In April, House Veterans’ Affairs Committee Chairman Mark Takano—who took the reins of the committee at the start of the 116th Congress—announced the establishment of a women veterans task force, to be led by Rep. Julia Brownley, in an effort to help identify and eliminate difficulties women veterans face accessing benefits, programs and services.
“Women have served our nation in uniform since its earliest days, yet for far too long, the contributions and distinct challenges facing the growing population of female veterans have been forgotten or ignored,” said Brownley. “My vision is for this task force to have a national presence and create a national dialogue where we can identify all of the inequities faced by women veterans and determine how we can tackle them through legislation and other means.”
“We’re excited by the announcement of the women veterans task force and are encouraged that the group will be examining long-standing cultural barriers that have negatively impacted women veterans’ access to care and benefits,” said National Legislative Director Joy Ilem. “This is an opportunity to better understand the perspectives, needs and preferences of women veterans, and we look forward to positive changes.”
Currently, there are eight DAV-supported bills that have been introduced in this Congress aiming to make improvements in health care and services for women veterans.
Sen. Jon Tester, ranking member of the Senate Veterans’ Affairs Committee, introduced S. 514, the Deborah Sampson Act, with DAV’s strong support. This comprehensive, bipartisan measure, aimed at addressing gender disparities and improving and expanding VA programs and services for women veterans, is consistent with DAV Resolution 019.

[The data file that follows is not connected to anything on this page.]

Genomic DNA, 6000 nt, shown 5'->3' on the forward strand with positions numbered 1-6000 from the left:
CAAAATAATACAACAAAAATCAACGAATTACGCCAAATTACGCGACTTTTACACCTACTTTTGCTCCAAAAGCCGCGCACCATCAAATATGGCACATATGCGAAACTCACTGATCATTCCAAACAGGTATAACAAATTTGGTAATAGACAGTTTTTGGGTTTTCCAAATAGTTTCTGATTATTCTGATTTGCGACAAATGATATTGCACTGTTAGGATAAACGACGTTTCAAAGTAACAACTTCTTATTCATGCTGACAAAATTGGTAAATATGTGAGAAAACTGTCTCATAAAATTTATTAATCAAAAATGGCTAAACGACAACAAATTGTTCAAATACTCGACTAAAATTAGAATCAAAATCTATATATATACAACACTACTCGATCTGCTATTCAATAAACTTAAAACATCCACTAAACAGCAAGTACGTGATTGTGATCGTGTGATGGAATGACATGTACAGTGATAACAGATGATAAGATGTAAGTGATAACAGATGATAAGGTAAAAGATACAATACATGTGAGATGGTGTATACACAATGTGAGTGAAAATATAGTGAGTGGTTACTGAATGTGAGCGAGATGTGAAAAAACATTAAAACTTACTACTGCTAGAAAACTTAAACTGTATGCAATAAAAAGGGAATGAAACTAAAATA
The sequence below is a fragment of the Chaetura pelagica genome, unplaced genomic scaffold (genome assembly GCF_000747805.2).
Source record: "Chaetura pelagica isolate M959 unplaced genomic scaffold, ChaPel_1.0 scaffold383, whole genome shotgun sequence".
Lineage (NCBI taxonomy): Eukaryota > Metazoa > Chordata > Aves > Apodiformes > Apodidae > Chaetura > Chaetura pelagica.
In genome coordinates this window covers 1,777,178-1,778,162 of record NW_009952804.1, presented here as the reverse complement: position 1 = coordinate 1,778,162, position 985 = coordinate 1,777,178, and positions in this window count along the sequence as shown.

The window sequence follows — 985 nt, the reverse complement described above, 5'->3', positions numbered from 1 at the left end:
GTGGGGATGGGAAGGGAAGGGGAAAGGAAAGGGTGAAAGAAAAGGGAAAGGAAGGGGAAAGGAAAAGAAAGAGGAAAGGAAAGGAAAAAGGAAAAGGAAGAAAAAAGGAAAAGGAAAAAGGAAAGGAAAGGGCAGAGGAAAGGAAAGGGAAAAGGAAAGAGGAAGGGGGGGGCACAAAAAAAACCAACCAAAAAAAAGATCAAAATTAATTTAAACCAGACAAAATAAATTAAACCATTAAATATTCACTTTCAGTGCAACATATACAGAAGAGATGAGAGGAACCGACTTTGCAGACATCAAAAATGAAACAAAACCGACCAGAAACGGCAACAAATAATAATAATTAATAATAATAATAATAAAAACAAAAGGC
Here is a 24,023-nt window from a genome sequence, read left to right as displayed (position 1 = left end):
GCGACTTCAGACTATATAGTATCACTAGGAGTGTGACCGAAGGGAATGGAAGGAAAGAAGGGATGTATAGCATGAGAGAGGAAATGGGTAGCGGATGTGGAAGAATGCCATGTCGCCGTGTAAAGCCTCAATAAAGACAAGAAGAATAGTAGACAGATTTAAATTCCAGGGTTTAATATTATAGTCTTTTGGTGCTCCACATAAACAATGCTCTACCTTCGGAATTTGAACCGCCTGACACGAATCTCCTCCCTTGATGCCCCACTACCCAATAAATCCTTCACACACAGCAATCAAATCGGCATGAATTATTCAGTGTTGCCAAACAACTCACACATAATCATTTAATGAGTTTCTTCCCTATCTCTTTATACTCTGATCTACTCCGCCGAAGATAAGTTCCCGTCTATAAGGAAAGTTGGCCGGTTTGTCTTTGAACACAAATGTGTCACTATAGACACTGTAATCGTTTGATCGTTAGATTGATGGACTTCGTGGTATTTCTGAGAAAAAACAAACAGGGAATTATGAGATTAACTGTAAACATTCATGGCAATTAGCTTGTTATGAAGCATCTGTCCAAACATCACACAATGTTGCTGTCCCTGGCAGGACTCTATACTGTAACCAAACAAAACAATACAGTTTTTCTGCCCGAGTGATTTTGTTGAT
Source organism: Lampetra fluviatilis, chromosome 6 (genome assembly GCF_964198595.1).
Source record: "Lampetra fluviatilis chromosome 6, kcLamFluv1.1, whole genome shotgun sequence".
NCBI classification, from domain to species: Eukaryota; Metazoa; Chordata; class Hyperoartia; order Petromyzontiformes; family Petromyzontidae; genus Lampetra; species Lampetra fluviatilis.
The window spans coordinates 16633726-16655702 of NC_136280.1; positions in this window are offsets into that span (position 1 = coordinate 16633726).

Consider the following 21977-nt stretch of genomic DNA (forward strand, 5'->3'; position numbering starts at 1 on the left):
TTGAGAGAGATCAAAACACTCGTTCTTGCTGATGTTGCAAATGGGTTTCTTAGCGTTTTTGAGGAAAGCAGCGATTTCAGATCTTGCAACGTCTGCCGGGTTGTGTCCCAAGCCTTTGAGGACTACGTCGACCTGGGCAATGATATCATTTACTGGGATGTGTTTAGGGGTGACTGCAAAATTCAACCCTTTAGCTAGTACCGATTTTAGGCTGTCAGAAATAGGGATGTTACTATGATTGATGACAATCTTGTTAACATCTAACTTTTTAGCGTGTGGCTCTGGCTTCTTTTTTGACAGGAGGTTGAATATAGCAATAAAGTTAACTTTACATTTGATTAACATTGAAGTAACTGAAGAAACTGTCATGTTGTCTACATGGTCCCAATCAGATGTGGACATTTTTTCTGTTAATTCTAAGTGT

The bill would permanently authorize counseling for veterans recently separated from military service and accompanying family members in group retreat settings, including women-exclusive settings. It would extend the number of days, from seven to 14, that the VA may cover the cost of care for newborns of women veterans. It would also increase staffing levels and training for women’s health providers and improve infrastructure to ensure women veterans privacy and safety in VA facilities.
DAV’s 2018 report Women Veterans: The Journey Ahead identified many of these gaps in VA programs for women and calls for equal access to benefits and comprehensive VA women’s health services that appropriately recognize and honor their military service and sacrifices.
“It’s very important we stay focused on women veterans issues and strive for an overall culture change at the VA,” said National Commander Dennis Nixon. “Women veterans are one of the fastest-growing populations, and we have to make sure we’re prepared to keep the promises we’ve made to all veterans.”
Follow along with updates on this and other veterans legislation by signing up for DAV CAN (Commander’s Action Network) at DAVCAN.org.